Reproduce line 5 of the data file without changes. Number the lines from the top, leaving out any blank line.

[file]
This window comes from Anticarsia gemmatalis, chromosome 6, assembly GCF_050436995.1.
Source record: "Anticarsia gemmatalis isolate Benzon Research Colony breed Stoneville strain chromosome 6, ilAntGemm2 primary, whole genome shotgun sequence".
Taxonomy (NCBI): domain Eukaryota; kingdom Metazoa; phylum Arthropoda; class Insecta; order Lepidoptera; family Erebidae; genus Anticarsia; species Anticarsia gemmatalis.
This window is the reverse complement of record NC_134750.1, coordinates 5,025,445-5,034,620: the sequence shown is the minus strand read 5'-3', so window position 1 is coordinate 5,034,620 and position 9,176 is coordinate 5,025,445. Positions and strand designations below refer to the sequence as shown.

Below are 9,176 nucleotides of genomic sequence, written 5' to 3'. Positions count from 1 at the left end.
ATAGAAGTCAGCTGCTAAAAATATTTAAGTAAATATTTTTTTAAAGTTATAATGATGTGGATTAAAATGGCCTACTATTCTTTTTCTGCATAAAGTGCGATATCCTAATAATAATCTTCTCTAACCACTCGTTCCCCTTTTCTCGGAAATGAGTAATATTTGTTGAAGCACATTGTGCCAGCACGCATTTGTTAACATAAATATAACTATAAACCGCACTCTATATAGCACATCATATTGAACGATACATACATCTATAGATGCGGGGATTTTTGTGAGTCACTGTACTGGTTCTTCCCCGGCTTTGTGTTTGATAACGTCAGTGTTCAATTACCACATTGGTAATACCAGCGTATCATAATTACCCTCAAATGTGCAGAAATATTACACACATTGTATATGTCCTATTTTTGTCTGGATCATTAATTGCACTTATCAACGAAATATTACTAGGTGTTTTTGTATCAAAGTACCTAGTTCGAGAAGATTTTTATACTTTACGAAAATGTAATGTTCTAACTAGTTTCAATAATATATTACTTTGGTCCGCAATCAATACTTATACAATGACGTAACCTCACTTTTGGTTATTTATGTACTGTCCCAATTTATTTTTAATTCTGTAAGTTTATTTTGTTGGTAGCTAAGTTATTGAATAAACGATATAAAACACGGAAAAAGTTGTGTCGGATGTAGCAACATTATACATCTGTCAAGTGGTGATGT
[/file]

Below are 9,176 nucleotides of genomic sequence, written 5' to 3'. Positions count from 1 at the left end.